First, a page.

I was helping
break in, audition a potential choir director recently. He’d brought his own music to inflict audition with, including a movement from the Faure Requiem, the “Agnus Dei.” It is a good choice, because it includes foreign language, tempo changes, mood changes, and is just hard enough that the choir should pay attention. Once you get past the “Lamb of G-d who taketh away the sins of the world, have mercy” text, it shifts to the “Lux Aeterna.” Which sent my mind wandering down musical rabbit tracks about light and music.
The image of the divine as light, be it a sun-god, a metaphor, an eternal radiance into which all beings seek to dissolve and reunite with, or as evil fire, are very common. You don’t even have to go into religion directly – think of the films of Lord of the Rings, and the Balrog (black fire from darkness) and Gandalf the White (blinding light that banishes the darkness). It would make sense that light and the texts related to it would appear in many belief systems, even those ostensibly opposed to religion (like the “Brights” and their quest to free people from the darkness of superstitious adherence to Christianity, Judaism, Islam, and other traditional faith practices). And given the role music plays in Christianity, light appears in texts and songs ancient and modern.
“Holy Radiant Light” falls into the Russian Orthodox tradition, modernized. To my ears this is performed too fast. It is not chant-like, as it was when I performed this composition. Granted, Gretchaninoff is a later composer (d. 1956) and he’s taking liberties. The following, also based on light, this time of evening, is closer to classical Russian choral style, at least to me.
It needs more basses, deep Russian basses, but I’m spoiled by having a lot of good Russian recordings in my collection.
Back on topic, here is, in some ways, an anti-Gretchaninoff, Eric Whitaker’s “Lux Arumque,” Light and Gold. It is a challenge to sing, but it has a shimmer that reminds me of light on water.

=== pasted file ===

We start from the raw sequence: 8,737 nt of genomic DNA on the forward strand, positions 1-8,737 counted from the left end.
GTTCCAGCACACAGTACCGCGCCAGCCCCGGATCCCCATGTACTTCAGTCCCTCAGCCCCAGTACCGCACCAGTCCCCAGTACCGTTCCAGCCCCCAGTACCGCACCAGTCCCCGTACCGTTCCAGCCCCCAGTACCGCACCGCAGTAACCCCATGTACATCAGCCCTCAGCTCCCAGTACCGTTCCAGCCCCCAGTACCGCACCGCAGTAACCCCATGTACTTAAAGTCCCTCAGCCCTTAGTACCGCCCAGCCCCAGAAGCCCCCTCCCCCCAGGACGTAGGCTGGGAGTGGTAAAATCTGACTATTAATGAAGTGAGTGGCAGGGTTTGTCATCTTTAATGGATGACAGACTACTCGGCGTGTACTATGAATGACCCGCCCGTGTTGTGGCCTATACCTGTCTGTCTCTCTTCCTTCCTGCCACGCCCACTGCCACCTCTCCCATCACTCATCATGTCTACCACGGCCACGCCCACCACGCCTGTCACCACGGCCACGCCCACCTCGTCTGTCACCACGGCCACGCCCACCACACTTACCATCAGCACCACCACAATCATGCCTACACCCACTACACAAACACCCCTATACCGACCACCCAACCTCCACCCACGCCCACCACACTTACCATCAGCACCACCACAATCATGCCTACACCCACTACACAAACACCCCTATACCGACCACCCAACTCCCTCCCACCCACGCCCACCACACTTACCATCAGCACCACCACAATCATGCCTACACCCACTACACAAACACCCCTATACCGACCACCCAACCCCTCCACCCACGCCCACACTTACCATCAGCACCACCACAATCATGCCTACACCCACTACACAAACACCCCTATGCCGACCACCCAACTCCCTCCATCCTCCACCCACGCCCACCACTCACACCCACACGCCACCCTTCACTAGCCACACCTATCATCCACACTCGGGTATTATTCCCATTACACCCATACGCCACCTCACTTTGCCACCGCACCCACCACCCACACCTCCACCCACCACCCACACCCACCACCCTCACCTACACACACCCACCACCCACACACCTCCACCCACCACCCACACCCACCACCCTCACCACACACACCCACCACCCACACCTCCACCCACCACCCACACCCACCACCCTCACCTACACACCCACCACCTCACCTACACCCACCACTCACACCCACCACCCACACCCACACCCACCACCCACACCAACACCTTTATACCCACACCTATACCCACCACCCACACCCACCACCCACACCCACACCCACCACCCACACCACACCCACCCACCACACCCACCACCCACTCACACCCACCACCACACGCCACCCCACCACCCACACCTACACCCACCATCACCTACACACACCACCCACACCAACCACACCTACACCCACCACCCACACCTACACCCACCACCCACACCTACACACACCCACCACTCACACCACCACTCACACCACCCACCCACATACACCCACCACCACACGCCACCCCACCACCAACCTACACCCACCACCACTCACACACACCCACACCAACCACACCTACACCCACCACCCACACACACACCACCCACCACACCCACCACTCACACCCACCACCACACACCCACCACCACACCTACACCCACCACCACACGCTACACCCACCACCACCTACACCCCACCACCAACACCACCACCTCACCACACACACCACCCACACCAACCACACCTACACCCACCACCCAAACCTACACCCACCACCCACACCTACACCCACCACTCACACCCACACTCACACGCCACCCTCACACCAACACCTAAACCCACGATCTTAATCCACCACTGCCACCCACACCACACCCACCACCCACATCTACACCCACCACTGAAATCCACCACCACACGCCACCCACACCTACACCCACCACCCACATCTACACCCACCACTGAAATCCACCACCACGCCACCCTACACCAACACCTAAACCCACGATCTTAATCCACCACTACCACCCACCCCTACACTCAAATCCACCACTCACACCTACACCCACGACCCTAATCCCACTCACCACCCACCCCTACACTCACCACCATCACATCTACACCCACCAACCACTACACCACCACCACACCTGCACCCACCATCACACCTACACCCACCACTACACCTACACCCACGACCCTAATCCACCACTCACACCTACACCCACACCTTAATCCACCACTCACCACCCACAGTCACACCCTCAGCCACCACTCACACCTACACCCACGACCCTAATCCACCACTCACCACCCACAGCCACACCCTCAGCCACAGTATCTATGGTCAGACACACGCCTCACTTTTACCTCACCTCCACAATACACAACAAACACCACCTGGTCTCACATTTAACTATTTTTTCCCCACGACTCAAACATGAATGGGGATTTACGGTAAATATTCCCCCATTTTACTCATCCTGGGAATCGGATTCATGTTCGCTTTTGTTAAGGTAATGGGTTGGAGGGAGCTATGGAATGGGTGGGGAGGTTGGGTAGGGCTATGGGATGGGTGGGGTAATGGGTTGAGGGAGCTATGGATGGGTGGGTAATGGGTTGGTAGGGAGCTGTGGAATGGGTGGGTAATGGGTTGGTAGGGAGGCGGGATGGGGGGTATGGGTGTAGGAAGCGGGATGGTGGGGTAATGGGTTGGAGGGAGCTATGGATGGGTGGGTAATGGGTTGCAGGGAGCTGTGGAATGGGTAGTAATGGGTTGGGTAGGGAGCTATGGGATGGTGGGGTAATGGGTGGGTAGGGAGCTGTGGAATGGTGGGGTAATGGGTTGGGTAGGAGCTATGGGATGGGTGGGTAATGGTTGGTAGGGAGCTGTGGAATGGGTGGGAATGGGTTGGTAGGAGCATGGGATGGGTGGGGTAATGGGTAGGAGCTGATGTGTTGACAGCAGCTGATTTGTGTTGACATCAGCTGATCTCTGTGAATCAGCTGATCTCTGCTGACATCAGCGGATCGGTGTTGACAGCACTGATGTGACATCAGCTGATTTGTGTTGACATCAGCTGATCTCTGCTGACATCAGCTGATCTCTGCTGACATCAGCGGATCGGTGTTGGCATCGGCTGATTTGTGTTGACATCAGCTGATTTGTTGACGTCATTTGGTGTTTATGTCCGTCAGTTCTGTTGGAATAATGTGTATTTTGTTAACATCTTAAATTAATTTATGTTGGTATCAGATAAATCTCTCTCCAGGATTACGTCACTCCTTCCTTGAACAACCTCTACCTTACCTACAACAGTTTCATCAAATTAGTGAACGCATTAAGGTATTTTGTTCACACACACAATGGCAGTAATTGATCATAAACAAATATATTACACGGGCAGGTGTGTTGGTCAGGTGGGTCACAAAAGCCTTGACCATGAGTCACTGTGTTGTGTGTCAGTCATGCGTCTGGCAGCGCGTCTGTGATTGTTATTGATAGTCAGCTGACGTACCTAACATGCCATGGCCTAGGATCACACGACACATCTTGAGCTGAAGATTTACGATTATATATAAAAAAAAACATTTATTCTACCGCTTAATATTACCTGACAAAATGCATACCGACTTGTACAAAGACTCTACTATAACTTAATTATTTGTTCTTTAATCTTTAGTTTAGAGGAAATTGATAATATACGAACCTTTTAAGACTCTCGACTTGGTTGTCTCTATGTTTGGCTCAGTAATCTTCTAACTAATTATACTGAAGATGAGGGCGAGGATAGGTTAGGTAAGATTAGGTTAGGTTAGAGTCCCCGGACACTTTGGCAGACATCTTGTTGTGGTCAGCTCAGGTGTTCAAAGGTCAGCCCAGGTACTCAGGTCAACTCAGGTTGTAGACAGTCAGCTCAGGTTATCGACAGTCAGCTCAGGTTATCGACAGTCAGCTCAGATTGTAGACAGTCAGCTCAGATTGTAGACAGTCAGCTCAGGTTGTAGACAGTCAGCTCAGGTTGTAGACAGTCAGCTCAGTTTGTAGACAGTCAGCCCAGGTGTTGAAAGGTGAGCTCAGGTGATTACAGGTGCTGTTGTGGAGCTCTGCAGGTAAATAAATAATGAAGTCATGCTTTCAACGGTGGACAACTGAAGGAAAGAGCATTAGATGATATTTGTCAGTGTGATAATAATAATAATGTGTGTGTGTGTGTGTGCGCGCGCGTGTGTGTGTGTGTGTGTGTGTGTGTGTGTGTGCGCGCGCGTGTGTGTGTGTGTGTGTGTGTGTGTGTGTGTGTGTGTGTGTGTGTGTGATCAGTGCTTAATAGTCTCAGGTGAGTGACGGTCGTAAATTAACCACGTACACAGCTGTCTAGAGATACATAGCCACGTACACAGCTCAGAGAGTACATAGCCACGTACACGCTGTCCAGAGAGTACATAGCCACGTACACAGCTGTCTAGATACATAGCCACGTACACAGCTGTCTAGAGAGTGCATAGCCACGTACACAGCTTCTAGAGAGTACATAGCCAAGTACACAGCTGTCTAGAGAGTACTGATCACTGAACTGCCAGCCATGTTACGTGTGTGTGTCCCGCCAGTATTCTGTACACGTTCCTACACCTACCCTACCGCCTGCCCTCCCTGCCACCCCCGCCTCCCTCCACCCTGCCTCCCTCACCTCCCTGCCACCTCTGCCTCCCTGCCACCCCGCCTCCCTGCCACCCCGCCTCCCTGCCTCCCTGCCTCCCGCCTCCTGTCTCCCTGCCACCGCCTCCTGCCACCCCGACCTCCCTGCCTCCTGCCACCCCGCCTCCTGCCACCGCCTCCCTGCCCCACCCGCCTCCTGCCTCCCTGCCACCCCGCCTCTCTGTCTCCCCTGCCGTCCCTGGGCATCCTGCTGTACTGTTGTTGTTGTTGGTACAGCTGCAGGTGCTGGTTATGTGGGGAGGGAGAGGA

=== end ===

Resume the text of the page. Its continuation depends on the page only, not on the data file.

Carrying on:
Back in the more classical vein, this is one of the pieces the conductor candidate directed. I’ve sung the Faure Requiem several times, always as a performance requiem and not as part of the liturgy. It is not a liturgical requiem, and is missing several of the darker elements of a “true” requiem. That does not make it any less evocative. For the “light” text, skip forward to 1:59.
The last example is one of my favorites, the core movement, “O Nata Lux” from Morten Lauridsen’s O Nata Lux. I’ve gotten to sing this twice and it brings tears every time I sing or hear it. It comes after a dissonant, fast movement, and then there is silence, and the words come out of the stillness and shadows, “Oh birth of light.” The first time I did the, we actually had our concert delayed because of an ice storm that knocked power out for several days, and singing about the appearance of light out of chaos and darkness seemed even more important.
It is easy, even in summer as the sun is beaming down, to get lost in shadows, especially with the turmoil and seeming chaos filling the news. But the light, be it divine or of human courage and dignity, shines through.